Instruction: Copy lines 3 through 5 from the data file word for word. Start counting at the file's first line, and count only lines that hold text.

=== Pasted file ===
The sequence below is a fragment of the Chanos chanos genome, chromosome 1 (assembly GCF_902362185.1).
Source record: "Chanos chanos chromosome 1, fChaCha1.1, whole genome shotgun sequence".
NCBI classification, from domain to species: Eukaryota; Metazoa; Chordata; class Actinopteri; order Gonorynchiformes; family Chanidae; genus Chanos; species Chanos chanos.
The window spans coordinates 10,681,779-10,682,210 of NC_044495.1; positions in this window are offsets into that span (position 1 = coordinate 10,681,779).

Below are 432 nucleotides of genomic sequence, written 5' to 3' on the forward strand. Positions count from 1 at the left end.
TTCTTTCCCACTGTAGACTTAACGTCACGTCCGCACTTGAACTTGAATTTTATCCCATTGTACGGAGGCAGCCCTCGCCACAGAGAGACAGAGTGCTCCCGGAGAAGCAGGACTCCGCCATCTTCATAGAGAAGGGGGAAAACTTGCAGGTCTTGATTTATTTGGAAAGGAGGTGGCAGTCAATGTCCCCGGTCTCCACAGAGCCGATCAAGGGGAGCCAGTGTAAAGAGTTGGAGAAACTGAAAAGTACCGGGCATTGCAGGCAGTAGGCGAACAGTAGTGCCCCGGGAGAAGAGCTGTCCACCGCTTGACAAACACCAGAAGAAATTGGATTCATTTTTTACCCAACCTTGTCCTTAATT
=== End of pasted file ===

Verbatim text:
NCBI classification, from domain to species: Eukaryota; Metazoa; Chordata; class Actinopteri; order Gonorynchiformes; family Chanidae; genus Chanos; species Chanos chanos.
The window spans coordinates 10,681,779-10,682,210 of NC_044495.1; positions in this window are offsets into that span (position 1 = coordinate 10,681,779).

Below are 432 nucleotides of genomic sequence, written 5' to 3' on the forward strand. Positions count from 1 at the left end.